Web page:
Grief School: Lesson #2 – It’s a Thing

It was just a fourteen-year-old Jeep. Yet, when it sold last week, you would have thought I was selling a kidney for the emotion that was stirred up.

Miles of wandering like a nomad when Hurricane Katrina left us homeless.

Miles of traveling back home to take care of a beloved Aunt who became ill unexpectedly.

Miles of horseback riding lessons.

Miles of soccer games.

Miles of tennis lessons.

Miles of hauling tack trunks and saddles.

Miles of road trips.

Miles of who knows what when that old Jeep was turned over to my older daughter at age 16.

Over 153,000 miles of my life was wrapped up in that Old Jeep. What’s the big deal? I’ve sold and traded vehicles without so much as the bat of a lash. Why was this time so different?

Here’s something you need to know about profound loss. At the moment of loss – odd, unexpected attachments form instantly. Sometimes, you don’t even know that they’ve formed until something threatens that invisible bond – like selling an Old Jeep.

Anything and everything that represents a link to a lost loved one can take on deep (and seemingly illogical) significance. It’s all part of the paradox of loss.

Ziploc bags, vacuum sealers and freezers become strange bedfellows to the bereaved as we desperately cling to a scent that lingers on a favorite tee. A snack left unfinished. Half-empty (or half-full depending on your view) bottles of shampoo, perfume, and wine. 

What do old toothbrushes, deodorant sticks, dirty clothes, old shoes, a garage door opener and a stretched-out hairband have in common? A loved one who is now gone was the last person to touch them.

The towels left on the bathroom floor that might have been “the last straw” one day become the first in a string of precious memories the next. A source of irritation one day; a desperate connection to loved one the next.

So, what can we learn from these strange, unpredictable, and incredibly strong attachments? 

Ask – Don’t Assume

In our eagerness to help in the wake of loss – it is easy to make an innocent mistake. Don’t assume that the shoes in the entryway need to be “picked up” in anticipation of a houseful of visitors. Don’t assume that the open bag of Gardetto’s needs to go in the trash. Don’t assume that making a bed or washing towels three weeks after the funeral will be greeted with gratitude.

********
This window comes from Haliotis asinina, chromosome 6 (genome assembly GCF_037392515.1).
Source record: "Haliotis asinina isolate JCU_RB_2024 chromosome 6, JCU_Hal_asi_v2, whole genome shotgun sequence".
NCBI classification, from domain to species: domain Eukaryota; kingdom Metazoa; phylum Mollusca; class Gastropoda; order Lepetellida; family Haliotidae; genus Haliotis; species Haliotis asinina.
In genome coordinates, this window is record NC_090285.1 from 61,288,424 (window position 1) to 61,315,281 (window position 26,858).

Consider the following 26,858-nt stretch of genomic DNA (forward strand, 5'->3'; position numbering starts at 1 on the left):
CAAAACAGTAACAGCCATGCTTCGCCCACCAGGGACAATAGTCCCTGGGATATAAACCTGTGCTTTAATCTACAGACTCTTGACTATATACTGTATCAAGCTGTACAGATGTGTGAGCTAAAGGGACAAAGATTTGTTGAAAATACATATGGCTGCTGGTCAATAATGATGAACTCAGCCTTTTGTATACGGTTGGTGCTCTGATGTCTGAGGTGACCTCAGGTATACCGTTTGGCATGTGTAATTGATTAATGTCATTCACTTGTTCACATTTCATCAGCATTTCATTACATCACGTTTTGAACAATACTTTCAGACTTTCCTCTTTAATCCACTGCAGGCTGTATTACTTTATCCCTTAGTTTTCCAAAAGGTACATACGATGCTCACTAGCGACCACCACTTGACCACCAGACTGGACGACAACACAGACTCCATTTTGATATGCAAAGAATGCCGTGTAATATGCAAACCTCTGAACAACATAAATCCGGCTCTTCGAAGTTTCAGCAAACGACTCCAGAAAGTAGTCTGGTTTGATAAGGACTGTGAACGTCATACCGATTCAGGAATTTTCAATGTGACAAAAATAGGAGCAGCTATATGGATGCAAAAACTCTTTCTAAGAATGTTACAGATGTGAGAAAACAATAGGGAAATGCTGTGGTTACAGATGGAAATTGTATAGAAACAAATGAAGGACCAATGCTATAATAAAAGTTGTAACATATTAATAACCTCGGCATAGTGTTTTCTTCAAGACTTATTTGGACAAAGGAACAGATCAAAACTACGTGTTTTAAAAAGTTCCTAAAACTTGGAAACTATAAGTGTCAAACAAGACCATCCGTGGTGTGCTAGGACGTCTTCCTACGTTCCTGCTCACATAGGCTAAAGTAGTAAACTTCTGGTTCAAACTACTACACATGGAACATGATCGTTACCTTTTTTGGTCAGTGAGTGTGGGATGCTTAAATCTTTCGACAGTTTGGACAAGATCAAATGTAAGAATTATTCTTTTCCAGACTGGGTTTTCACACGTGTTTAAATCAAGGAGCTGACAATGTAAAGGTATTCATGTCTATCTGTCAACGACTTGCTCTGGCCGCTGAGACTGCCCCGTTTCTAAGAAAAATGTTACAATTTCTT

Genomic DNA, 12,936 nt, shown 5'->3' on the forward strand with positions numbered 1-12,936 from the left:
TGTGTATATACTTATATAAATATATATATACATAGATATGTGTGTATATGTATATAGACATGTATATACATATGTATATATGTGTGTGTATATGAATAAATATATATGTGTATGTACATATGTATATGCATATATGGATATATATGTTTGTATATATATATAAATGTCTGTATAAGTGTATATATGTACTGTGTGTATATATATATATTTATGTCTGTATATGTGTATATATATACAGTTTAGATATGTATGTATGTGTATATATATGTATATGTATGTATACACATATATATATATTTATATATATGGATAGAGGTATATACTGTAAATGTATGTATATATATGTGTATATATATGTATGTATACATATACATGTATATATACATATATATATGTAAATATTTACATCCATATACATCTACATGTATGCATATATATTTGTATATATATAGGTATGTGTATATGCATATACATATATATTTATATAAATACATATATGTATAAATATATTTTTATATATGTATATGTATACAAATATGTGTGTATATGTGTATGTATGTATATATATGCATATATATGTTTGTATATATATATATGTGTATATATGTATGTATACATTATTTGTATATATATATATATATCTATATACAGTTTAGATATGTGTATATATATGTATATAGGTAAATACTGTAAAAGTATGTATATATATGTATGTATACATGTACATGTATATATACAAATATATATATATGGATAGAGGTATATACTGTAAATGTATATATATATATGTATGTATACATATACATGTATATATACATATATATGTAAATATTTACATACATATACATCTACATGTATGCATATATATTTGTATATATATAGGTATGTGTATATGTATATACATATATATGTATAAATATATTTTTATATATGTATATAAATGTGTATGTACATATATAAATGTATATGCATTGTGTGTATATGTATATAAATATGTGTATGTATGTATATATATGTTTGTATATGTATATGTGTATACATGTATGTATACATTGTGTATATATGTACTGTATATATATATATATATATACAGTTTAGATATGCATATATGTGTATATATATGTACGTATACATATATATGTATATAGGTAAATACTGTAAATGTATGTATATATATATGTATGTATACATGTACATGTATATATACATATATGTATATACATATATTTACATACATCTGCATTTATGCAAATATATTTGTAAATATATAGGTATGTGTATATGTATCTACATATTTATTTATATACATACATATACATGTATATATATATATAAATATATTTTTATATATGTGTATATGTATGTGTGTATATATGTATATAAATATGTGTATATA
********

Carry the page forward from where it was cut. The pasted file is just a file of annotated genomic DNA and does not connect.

But do ask first. Some people prefer to have things picked up quickly. Others will want things to remain unchanged indefinitely. You won’t know until you ask. And chances are – they won’t either.

I get it. We don’t want to “bother” the bereaved. Who needs to make yet another decision when already blindsided with decisions that never should be made? We want to make things as right as we can for them. We want to make things “easy.”

Trust me on this one. Sometimes, we don’t even know that something might matter until we are faced with it. Finding out after the fact that something was moved, changed, “fixed,” or thrown out can be traumatic. That glass of water next to the recliner might be part of the last scene that someone shared with a loved one. Those shoes in the entryway might fool a broken heart into thinking that a loved one is coming home just long enough for the heart and mind to come into sync. That pile of laundry will carry the scent of a loved one much longer than you’d ever imagine. A sibling, a parent, or a spouse might find great comfort curling up in the bed that a loved one left unmade.

Some attachments make sense. Others don’t. And, the bereaved will be the first to admit that the intense attachments to seemingly meaningless items don’t make sense. It doesn’t have to make sense. Cancer doesn’t make sense. Trucks with jacked up tires and drivers who ignore the safety of others doesn’t make sense. Suicide doesn’t make sense. Drugs don’t make sense. Our reactions when these circumstances invade our lives doesn’t have to make sense.

One of the greatest gifts you can give the grieving – treading lightly and going slowly.  Give the bereaved time to process along the way so that well-intentioned acts don’t become additional trauma to a battered heart.

One note to my fellow bereaved – it isn’t the end of the world, if your spouse eats the chocolate square that had taken on special meaning to you. The sun will still come up tomorrow, if someone cleans the bathroom counter thinking that they are making life easier for you. It’s gonna be okay if the Old Jeep finds a home in another driveway.